Continued from page 1

Mr. Gest noted that if celebrity names were acceptable, the word Obama might not have been allowed before President Obama became well-known, which raises the issue of at what point a person can be considered well-known.

He said proper nouns might make the game more interesting, but competitive play needs standards. “We have a pretty good system for standard words,” he said. “I don’t hear a lot of demand” for proper nouns.

Mr. Gest said the traditional process of adding acceptable words to Scrabble play is a drawn-out one. Generally, words have to appear in several standard dictionaries to be approved for Scrabble use. A list of new words is produced every few years.

The D.C. Scrabble Club is part of the North American Scrabble Players Association, formerly the National Scrabble Association. NASPA is a competitive association of Scrabble clubs in the U.S. and Canada that are bound by rules and code of conduct for game play and tournaments. NSA typically focuses more on casual Scrabble play.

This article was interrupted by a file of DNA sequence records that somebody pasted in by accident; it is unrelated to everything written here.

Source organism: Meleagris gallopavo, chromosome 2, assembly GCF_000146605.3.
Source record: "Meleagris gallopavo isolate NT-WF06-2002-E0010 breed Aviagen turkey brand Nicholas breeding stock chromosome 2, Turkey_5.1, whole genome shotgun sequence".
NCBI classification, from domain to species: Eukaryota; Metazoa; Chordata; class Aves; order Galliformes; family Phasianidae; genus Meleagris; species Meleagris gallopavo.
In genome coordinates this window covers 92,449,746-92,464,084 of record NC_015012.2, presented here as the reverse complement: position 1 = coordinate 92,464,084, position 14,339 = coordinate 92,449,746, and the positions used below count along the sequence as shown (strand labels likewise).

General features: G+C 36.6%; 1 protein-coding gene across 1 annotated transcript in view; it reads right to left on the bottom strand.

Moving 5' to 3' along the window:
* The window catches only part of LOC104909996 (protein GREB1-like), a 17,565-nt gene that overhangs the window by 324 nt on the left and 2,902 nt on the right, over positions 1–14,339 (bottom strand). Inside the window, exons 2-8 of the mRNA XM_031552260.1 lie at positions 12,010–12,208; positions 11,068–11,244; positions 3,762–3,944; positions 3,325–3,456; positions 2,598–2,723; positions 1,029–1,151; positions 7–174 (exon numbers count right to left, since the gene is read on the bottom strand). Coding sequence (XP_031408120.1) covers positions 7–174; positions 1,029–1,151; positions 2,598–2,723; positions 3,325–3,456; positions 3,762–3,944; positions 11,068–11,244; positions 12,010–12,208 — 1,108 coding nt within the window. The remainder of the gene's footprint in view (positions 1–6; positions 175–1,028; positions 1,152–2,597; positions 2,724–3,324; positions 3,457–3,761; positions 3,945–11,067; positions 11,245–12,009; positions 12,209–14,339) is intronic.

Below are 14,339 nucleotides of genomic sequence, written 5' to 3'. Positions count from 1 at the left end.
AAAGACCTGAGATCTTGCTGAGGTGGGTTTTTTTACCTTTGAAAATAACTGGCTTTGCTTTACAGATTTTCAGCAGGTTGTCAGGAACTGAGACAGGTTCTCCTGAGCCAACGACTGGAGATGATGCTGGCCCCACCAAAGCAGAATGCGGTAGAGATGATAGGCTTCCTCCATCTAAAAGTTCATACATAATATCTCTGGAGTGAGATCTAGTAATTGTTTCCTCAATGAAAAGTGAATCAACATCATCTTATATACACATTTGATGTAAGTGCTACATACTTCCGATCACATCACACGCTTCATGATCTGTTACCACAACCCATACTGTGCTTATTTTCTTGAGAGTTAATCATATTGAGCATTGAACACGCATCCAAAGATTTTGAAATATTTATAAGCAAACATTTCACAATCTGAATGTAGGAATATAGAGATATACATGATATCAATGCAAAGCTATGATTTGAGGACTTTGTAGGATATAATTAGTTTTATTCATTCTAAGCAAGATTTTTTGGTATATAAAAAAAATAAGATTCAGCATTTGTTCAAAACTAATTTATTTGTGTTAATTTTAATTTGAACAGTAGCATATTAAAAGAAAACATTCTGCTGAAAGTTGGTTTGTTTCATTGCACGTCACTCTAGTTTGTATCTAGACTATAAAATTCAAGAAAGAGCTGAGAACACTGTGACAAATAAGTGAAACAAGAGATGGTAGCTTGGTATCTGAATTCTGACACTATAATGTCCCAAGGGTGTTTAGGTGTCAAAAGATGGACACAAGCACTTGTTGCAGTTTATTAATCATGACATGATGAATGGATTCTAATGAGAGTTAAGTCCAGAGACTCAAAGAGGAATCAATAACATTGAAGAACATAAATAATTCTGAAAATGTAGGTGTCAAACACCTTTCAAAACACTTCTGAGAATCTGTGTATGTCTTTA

The traditional Scrabble game has been around for nearly eight decades.

In the early 1930s, Alfred Mosher Butts of Poughkeepsie, N.Y., who lost his job as an architect in the Great Depression, invented Scrabble, originally called Lexiko, to try to create a game that required both chance and skill, according to the NSA’s Web site.

The game was not an immediate success. Turned down by toy game giants Parker Brothers and Milton Bradley, he revised the game in 1938 to include a game board and renamed it Criss Cross Words. It was again turned down by game manufacturers.

Entrepreneur James Brunot eventually took interest in the game, renamed it Scrabble and registered its trademark in 1948. Scrabble’s popularity took off after 1952 - and the rest is history.

Butts lived to see the global success of his game as the first World Scrabble Championship kicked off in New York City in 1991. He died in 1993 at age 93, according to NSA’s Web site.